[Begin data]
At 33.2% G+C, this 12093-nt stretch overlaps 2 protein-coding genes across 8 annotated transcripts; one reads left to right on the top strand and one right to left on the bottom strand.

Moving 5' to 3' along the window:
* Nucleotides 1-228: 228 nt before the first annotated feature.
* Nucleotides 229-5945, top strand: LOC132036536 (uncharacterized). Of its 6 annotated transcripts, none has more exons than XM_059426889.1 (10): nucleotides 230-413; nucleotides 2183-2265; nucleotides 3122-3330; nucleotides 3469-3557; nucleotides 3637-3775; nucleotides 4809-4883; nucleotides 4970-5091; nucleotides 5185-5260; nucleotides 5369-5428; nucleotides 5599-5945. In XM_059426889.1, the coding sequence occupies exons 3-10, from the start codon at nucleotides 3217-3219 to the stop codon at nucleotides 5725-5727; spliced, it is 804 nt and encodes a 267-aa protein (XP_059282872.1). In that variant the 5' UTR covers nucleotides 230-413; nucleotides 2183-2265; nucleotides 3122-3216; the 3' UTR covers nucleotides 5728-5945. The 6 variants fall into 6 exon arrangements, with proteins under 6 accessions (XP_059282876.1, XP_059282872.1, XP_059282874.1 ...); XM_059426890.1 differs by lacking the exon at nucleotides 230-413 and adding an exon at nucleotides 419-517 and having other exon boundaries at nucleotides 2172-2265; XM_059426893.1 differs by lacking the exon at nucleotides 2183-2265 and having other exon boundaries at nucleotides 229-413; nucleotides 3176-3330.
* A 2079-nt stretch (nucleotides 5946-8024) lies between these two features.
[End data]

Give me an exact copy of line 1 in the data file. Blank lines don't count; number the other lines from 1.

At 33.2% G+C, this 12093-nt stretch overlaps 2 protein-coding genes across 8 annotated transcripts; one reads left to right on the top strand and one right to left on the bottom strand.